HiRISE and CTX are two of six instruments on the Mars Reconnaissance Orbiter, which began examining Mars in 2006. The University of Arizona, Tucson, operates HiRISE, which was built by Ball Aerospace & Technologies Corp., Boulder, Colorado. NASA’s Jet Propulsion Laboratory, a division of Caltech in Pasadena, California, manages the Mars Reconnaissance Orbiter Project for NASA’s Science Mission Directorate, Washington. Lockheed Martin Space Systems, Denver, built the orbiter and collaborates with JPL to operate it.  ~ NASA.gov

Credit: NASA/ Mars Reconnaissance Orbiter (MRO)

10 Times More Galaxies!

The universe suddenly looks a lot more crowded…

We already estimated that there were about 100 billion galaxies in the observable universe, but new research shows that this estimate is at least 10 times too low!

First, what is the observable universe? Well, it is the most distant part of the universe we can see from Earth because, in theory, the light from these objects have had time to reach Earth.

In a new study using surveys taken by the Hubble Space Telescope and other observatories, astronomers came to the surprising conclusion that there are at least 10 times more galaxies in the observable universe than previously thought. This places the universe’s estimated population at, minimally, 2 trillion galaxies!

The results have clear implications for galaxy formation, and also helps shed light on an ancient astronomical paradox – why is the sky dark at night?

Most of these newly discovered galaxies were relatively small and faint, with masses similar to those of the satellite galaxies surrounding the Milky Way.

Using deep-space images from the Hubble Space Telescope and other observatories, astronomers converted the images into 3-D, in order to make accurate measurements of the number of galaxies at different epochs in the universe’s history.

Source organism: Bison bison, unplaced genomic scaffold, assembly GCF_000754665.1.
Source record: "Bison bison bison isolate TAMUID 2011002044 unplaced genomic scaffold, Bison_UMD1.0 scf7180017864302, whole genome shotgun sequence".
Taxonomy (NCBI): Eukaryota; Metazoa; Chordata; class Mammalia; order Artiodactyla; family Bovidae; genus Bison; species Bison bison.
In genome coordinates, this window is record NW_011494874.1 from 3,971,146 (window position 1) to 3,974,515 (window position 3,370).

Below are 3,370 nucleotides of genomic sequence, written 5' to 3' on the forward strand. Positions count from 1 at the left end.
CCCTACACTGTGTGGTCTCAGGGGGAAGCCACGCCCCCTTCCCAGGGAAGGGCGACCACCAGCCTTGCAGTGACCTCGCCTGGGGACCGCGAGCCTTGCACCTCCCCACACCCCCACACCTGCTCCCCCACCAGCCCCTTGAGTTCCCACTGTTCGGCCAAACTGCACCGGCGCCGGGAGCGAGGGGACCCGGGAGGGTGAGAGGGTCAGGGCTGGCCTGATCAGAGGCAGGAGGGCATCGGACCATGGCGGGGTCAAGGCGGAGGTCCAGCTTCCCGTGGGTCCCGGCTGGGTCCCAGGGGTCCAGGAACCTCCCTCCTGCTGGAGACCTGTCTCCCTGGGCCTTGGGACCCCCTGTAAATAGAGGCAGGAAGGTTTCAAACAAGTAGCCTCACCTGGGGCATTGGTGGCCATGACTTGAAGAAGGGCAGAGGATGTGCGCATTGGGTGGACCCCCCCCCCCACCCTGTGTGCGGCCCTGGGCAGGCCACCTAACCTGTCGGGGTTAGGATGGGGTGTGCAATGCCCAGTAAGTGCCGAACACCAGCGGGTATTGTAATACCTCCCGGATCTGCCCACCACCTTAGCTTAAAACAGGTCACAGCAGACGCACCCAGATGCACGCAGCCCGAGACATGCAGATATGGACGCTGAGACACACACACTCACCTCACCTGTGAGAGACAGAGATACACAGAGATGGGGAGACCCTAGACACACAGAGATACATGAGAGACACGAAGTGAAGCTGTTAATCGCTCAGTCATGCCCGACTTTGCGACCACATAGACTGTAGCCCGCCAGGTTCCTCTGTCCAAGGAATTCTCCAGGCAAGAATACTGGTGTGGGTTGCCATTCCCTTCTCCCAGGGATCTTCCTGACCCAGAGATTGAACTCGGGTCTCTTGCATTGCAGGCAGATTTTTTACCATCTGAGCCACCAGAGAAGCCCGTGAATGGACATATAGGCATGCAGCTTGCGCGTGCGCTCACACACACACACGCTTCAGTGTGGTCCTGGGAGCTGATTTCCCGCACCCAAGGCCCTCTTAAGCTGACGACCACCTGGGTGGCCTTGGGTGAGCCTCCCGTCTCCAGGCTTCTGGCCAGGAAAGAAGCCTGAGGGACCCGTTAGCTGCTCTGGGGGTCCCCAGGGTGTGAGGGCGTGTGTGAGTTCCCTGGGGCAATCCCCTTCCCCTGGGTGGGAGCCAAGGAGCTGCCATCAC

In addition, they used new mathematical models, which allowed them to infer the existence of galaxies that the current generation of telescopes cannot observe. This led to the surprising conclusion that in order for the numbers of galaxies we now see and their masses to add up, there must be a further 90% of galaxies in the observable universe that are too faint and too far away to be seen with present-day telescopes.

The myriad small faint galaxies from the early universe merged over time into the larger galaxies we can now observe.

That means that over 90% of the galaxies in the universe have yet to be studied! In the near future, the James Webb Space Telescope will be able to study these ultra-faint galaxies and give us more information about their existence.

So back to the question…Why is the sky dark at night if the universe contains an infinity of stars? Researchers came to the conclusion that indeed there actually is such an abundance of galaxies that, in principle, every patch in the sky contains part of a galaxy.

However, starlight from the galaxies is invisible to the human eye and most modern telescopes due to other known factors that reduce visible and ultraviolet light in the universe. Those factors are the reddening of light due to the expansion of space, the universe’s dynamic nature, and the absorption of light by intergalactic dust and gas. All combined, this keeps the night sky dark to our vision.

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The Butterfly Nebula from Hubble : The bright clusters and nebulae of planet Earths night sky are often named for flowers or insects. Though its wingspan covers over 3 light-years, NGC 6302 is no exception. With an estimated surface temperature of about 250,000 degrees C, the dying central star of this particular planetary nebula has become exceptionally hot, shining brightly in ultraviolet light but hidden from direct view by a dense torus of dust. This sharp close-up of the dying stars nebula was recorded in 2009 by the Hubble Space Telescopes Wide Field Camera 3, and is presented here in reprocessed colors. Cutting across a bright cavity of ionized gas, the dust torus surrounding the central star is near the center of this view, almost edge-on to the line-of-sight. Molecular hydrogen has been detected in the hot stars dusty cosmic shroud. NGC 6302 lies about 4,000 light-years away in the arachnologically correct constellation of the Scorpion . via NASA